Ducroire Delcredere Political Risk Rating: 5 – high risk (1-7)
Ducroire Delcredere Commercial Risk Rating: C – high risk (A, B, C)
Iran has been designated a state sponsor of terrorism due to its activities in Lebanon, and elsewhere in the world. Because of its continued involvement in terrorism, and its nuclear weapons ambitions, it remains subject to U.S., UN, and EU economic sanctions and export controls. The UN Security Council has passed a number of resolutions since 2006 calling for Iran to suspend uranium enrichment and reprocessing and to comply with its International Atomic Energy Agency (IAEA) obligations.
Iran's five-year economic plans have emphasized a gradual move towards a market-oriented economy, but political and social concerns, and external debt problems, have hampered progress.
Economic Freedom: Iran scored 44.6 on the 2009 Index of Economic Freedom (The Heritage Foundation) making it the 168th freest (out of 179). A score below 50 is considered “mostly unfree”. Iran ranks 16th out of 17 countries in the Middle East/North Africa region and the overall score is below the world average.
U.S. Economic Sanctions: The U.S. sanctions against Iran apply to all U.S. persons and entities (companies, non-profit groups, government agencies, etc.) wherever located. Below is an overview of the U.S. sanctions against Iran:
|Reason for Sanction||Date||What is Sanctioned|
|Support of international terrorism and aggressive actions against non-belligerent shipping in Persian Gulf||10/29/1987||Embargo on Iranian-origin goods|
|Sponsorship of international terrorism and pursuit of weapons of mass destruction||05/06/1995||Prevention of U.S. involvement in petroleum development in Iran|
|Clarification of above||08/19/1997||Prohibition of virtually all trade and investment activities|
|Easement of sanctions||03/17/2000||Eased to allow U.S. persons to purchase and import carpets and food products (dried fruits, nuts and caviar)|
|11/10/2008||Revoked authorization to process transfers involving Iran that originate and end with non-Iranian foreign banks|
|Current||Imports allowed: gifts valued at $100 or less; information or informational materials; specific foodstuffs; carpets and other specific textiles|
|Current||Exports not allowed (unless licensed by OFAC): goods; technology; services; either directly or indirectly.|
The above is not an exhaustive list. See Iran – What You Need To Know About U.S. Economic Sanctions.
For further information on U.S. Economic Sanctions related to Iran, visit the website of the U.S. Department of the Treasury Office of Foreign Assets Control.
Some Recent Articles on U.N. and EU Sanctions against Iran
EU, Germany mulling tougher sanctions against Iran, WashingtonTV.com, August 19, 2009
Israeli FM calls for UN sanctions on Iran, AFP, July 27, 2009
Iranians see themselves as having two distinct identities: "zaher" (public) and "batin" (private). The inner circle forms the basis of a person's social and business network. Loyalty to the family comes before other social relationships and business in Iran. Nepotism is considered a good thing, since it implies that employing people one knows and trusts is of primary importance.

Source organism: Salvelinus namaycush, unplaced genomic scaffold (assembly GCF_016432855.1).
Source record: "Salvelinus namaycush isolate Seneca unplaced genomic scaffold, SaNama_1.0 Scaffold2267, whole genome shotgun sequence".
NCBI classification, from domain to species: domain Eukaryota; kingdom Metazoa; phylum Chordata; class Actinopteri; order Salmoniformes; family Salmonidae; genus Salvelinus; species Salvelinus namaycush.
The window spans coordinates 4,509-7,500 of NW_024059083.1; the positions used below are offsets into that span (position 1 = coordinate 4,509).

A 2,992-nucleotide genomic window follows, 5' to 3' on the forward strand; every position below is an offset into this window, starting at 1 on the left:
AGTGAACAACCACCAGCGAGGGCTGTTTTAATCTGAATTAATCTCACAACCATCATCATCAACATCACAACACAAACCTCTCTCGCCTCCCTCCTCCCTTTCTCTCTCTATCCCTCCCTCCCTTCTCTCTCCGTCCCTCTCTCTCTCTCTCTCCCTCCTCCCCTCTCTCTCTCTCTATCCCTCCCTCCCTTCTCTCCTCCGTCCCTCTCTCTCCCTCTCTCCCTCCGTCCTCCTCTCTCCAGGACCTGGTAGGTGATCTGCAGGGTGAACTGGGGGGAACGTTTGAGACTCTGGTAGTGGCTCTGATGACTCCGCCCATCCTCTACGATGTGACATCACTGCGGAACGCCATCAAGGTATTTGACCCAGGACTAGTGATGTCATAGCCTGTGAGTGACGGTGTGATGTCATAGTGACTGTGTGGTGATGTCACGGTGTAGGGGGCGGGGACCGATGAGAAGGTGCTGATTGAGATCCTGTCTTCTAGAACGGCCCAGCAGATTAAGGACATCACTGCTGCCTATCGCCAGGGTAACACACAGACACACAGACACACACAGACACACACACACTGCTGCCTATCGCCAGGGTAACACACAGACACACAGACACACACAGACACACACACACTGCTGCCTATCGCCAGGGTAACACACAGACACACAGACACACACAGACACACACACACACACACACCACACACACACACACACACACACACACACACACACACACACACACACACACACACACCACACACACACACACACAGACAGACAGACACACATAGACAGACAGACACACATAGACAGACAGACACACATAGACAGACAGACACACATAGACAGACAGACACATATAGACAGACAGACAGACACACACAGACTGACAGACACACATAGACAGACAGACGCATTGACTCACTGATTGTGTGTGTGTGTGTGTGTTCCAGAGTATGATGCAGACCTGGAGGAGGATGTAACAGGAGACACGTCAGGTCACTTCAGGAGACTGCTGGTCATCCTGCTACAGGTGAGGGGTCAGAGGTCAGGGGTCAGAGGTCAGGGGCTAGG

Iranians prefer to do business with those they know and respect, therefore they expect to spend time cultivating a personal relationship before business is conducted. Whom you know is often more important than what you know, so it is important to network and cultivate a number of contacts.
Business Cards: Business cards are only exchanged by senior-level people. Make sure your business card includes your title and have one side translated into Farsi. Present your card so the Farsi side faces the recipient.
Business Attire: Since Iranians judge people on appearances, dress appropriately and stay in a high standard hotel. Business attire is formal and conservative. Men should wear dark colored conservative business suits. Women should always dress modestly and cover their hair.
Names and Titles: Address your Iranian business associates by their title and their surname. Wait to be invited before moving to first names.
Conversation: In Iran, the concept of family is more private than in many other cultures. Female relatives must be protected from outside influences and are taken care of at all times. It is inappropriate to ask questions about an Iranian's wife or other female relatives.
Gifts: If you are invited to an Iranian's house, take flowers or pastry to the hosts. When giving a gift, always apologize for its inadequacy. Gifts should be elegantly wrapped and are not generally opened when received.
Meetings: Appointments are necessary and should be made 4 to 6 weeks in advance. Confirm the meeting one week in advance and when you arrive in the country. Punctuality is seen as a virtue. The first meeting with an Iranian company is generally not business-focused. Expect your colleagues to spend time getting to know you as a person.
Written materials should be available in both Farsi and English. Do not remove your suit jacket without permission. Do not look at your watch or try to rush the meeting. If you appear fixated on the amount of time the meeting is taking, you will not be trusted.
Negotiations: Iranians are deliberate negotiators who can drive a hard bargain. Iranians may display emotion, walk out of the meeting, or even threaten to terminate the relationship in an attempt to convince you to change your position. Iranians often use time as a negotiating tactic, especially if they know that you have a deadline. Decisions are made at the top of the company, either by one person or a small council. Your success is defined by your ability to build effective personal relationships, combined with a clearly outlined and well-presented proposal.
Acceptable Public Conduct: Avoid talking loudly. Do not hold hands with the opposite sex in public, unless these are children or older members of the family.
Generally, due to U.S. sanctions, U.S. companies are not allowed to do business in Iran. However, for those countries and businesses allowed to do business in Iran, here are some resources.
Doing Business in Iran, Social networking site
Iran, New Zealand Trade & Enterprise
Iran – Doing Business, Austrade (Australian Government)
This information is provided by ABC-Amega Inc. This report represents a compilation of information from a wide variety of reputable sources.
Historical Exchange Rates: OANDA.com The Currency Site.